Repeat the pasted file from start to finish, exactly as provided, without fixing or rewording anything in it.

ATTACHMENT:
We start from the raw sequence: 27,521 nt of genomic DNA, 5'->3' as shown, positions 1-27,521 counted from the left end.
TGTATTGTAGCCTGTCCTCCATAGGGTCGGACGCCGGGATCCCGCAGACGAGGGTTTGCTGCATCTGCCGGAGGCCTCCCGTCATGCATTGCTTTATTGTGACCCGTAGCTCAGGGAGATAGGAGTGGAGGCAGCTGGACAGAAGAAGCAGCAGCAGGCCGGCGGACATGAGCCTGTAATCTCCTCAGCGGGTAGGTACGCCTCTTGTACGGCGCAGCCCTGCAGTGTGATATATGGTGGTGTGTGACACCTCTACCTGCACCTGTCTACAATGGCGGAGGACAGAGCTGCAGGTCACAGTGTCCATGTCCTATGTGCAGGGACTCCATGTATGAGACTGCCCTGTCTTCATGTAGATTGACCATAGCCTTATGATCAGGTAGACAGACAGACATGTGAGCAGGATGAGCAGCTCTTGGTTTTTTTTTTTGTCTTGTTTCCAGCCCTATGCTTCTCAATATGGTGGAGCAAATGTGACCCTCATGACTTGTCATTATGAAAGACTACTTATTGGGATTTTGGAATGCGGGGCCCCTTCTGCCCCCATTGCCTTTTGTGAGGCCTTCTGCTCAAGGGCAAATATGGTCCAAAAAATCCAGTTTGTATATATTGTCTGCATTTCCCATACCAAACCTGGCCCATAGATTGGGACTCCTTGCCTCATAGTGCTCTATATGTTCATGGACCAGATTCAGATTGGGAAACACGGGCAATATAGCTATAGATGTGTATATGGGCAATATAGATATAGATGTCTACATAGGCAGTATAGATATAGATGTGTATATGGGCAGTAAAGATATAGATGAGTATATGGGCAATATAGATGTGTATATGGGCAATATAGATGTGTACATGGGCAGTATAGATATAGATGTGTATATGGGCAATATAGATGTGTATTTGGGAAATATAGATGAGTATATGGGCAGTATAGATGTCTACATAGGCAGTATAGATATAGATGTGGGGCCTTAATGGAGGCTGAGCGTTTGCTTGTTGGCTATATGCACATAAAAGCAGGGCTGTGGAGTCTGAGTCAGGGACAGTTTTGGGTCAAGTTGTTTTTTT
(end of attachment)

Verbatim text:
We start from the raw sequence: 27,521 nt of genomic DNA, 5'->3' as shown, positions 1-27,521 counted from the left end.
TGTATTGTAGCCTGTCCTCCATAGGGTCGGACGCCGGGATCCCGCAGACGAGGGTTTGCTGCATCTGCCGGAGGCCTCCCGTCATGCATTGCTTTATTGTGACCCGTAGCTCAGGGAGATAGGAGTGGAGGCAGCTGGACAGAAGAAGCAGCAGCAGGCCGGCGGACATGAGCCTGTAATCTCCTCAGCGGGTAGGTACGCCTCTTGTACGGCGCAGCCCTGCAGTGTGATATATGGTGGTGTGTGACACCTCTACCTGCACCTGTCTACAATGGCGGAGGACAGAGCTGCAGGTCACAGTGTCCATGTCCTATGTGCAGGGACTCCATGTATGAGACTGCCCTGTCTTCATGTAGATTGACCATAGCCTTATGATCAGGTAGACAGACAGACATGTGAGCAGGATGAGCAGCTCTTGGTTTTTTTTTTTGTCTTGTTTCCAGCCCTATGCTTCTCAATATGGTGGAGCAAATGTGACCCTCATGACTTGTCATTATGAAAGACTACTTATTGGGATTTTGGAATGCGGGGCCCCTTCTGCCCCCATTGCCTTTTGTGAGGCCTTCTGCTCAAGGGCAAATATGGTCCAAAAAATCCAGTTTGTATATATTGTCTGCATTTCCCATACCAAACCTGGCCCATAGATTGGGACTCCTTGCCTCATAGTGCTCTATATGTTCATGGACCAGATTCAGATTGGGAAACACGGGCAATATAGCTATAGATGTGTATATGGGCAATATAGATATAGATGTCTACATAGGCAGTATAGATATAGATGTGTATATGGGCAGTAAAGATATAGATGAGTATATGGGCAATATAGATGTGTATATGGGCAATATAGATGTGTACATGGGCAGTATAGATATAGATGTGTATATGGGCAATATAGATGTGTATTTGGGAAATATAGATGAGTATATGGGCAGTATAGATGTCTACATAGGCAGTATAGATATAGATGTGGGGCCTTAATGGAGGCTGAGCGTTTGCTTGTTGGCTATATGCACATAAAAGCAGGGCTGTGGAGTCTGAGTCAGGGACAGTTTTGGGTCAAGTTGTTTTTTT